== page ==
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Find the instantaneous rate of change of $y$ with respect to $x$ at the given $x$ -value$$y=m x+b ; \quad x=a$$

$$m$$

Calculus 1 / AB

Chapter 2

An Introduction to Calculus

Section 7

Marginal Functions and Rates of Change

Derivatives

Missouri State University

Oregon State University

University of Nottingham

Lectures

04:40

In mathematics, a derivative is a measure of how a function changes as its input changes. Loosely speaking, a derivative can be thought of as how much one quantity is changing in response to changes in some other quantity; for example, the derivative of the position of a moving object with respect to time is the object's velocity. The concept of a derivative developed as a way to measure the steepness of a curve; the concept was ultimately generalized and now "derivative" is often used to refer to the relationship between two variables, independent and dependent, and to various related notions, such as the differential.

30:01

In mathematics, the derivative of a function of a real variable measures the sensitivity to change of the function value (the rate of change of the value of the function). If the derivative of a function at a chosen input value equals a constant value, the function is said to be a constant function. In this case the derivative itself is the constant of the function, and is called the constant of integration.

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Find the instantaneous rat…

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Rate of Change Show that t…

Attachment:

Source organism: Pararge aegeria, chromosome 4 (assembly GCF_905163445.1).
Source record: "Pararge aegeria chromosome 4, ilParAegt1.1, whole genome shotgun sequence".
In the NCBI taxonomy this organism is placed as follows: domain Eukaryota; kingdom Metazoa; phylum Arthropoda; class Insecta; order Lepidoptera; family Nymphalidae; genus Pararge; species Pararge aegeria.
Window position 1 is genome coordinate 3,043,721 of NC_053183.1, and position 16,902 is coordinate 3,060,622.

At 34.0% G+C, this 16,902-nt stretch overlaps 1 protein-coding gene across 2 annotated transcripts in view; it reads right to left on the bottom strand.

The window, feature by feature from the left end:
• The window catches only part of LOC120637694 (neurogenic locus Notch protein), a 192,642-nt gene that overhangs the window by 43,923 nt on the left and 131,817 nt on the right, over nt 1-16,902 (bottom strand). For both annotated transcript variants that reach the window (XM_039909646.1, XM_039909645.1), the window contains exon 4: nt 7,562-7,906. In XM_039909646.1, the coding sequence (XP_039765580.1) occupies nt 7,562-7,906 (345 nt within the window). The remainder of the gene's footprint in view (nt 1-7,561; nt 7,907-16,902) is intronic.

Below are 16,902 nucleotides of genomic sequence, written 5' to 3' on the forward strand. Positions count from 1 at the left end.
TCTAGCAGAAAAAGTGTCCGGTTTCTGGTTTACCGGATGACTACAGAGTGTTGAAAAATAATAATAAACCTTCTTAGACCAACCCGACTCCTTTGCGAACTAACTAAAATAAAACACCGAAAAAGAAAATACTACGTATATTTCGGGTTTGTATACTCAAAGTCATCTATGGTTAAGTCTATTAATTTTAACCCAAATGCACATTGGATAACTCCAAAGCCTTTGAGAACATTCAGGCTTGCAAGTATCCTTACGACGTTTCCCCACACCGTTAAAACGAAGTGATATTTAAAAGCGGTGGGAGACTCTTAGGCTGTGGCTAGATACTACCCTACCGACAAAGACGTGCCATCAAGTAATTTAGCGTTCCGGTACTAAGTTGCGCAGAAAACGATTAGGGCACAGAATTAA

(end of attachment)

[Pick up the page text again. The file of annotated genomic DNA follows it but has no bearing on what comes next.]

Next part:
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so to find the instantaneous rate of change for your basically in your function y equals MX plus B. You have you take your derivative of the function so D of life, which means your derivative of your whole function with respect to the variable X. So this is the variable you're using to calculate your derivations. So to do that, we look at each term so we'll start with MX, and I am. Here is a constant and X is the variable we're doing. So define the derivative of MX you take. Let's say it's MX 21 because it's the one that's just X. You multiply your constant by the X opponent and you subtract one from the exponents position. So the derivative of MX will be, um, this is not a divide. We'll just do that. And then you take your second very or your second term, and you calculate the derivative. So be here is a constant. And since there is no X in this term, the constant the derivative, a constant is just zero. So we get our derivative to be equal to M, and this is for any value. So here we have X equals a. But since there's no xperia ble in the derivative, the we know the rate of change is constant, which makes sense, because if you look at a linear function anywhere in the graph, you have a constant rate of change. This is the same as this, which is the same as that.

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